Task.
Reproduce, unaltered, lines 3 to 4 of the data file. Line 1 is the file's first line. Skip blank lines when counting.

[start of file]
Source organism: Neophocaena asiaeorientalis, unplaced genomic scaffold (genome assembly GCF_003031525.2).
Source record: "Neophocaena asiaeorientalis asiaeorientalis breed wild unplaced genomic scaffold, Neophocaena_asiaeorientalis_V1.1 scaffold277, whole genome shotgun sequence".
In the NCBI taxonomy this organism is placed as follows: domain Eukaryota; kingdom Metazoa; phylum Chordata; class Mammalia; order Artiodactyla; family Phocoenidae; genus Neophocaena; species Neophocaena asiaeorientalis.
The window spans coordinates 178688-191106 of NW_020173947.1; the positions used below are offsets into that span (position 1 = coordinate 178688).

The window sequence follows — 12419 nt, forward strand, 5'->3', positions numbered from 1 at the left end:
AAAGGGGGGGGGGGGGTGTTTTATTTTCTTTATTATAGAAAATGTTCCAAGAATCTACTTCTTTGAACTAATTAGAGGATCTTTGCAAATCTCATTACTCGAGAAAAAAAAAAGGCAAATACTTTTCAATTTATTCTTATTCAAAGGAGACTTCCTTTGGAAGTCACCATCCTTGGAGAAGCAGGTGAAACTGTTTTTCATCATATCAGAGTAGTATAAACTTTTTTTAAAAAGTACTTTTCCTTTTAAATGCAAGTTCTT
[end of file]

In the NCBI taxonomy this organism is placed as follows: domain Eukaryota; kingdom Metazoa; phylum Chordata; class Mammalia; order Artiodactyla; family Phocoenidae; genus Neophocaena; species Neophocaena asiaeorientalis.
The window spans coordinates 178688-191106 of NW_020173947.1; the positions used below are offsets into that span (position 1 = coordinate 178688).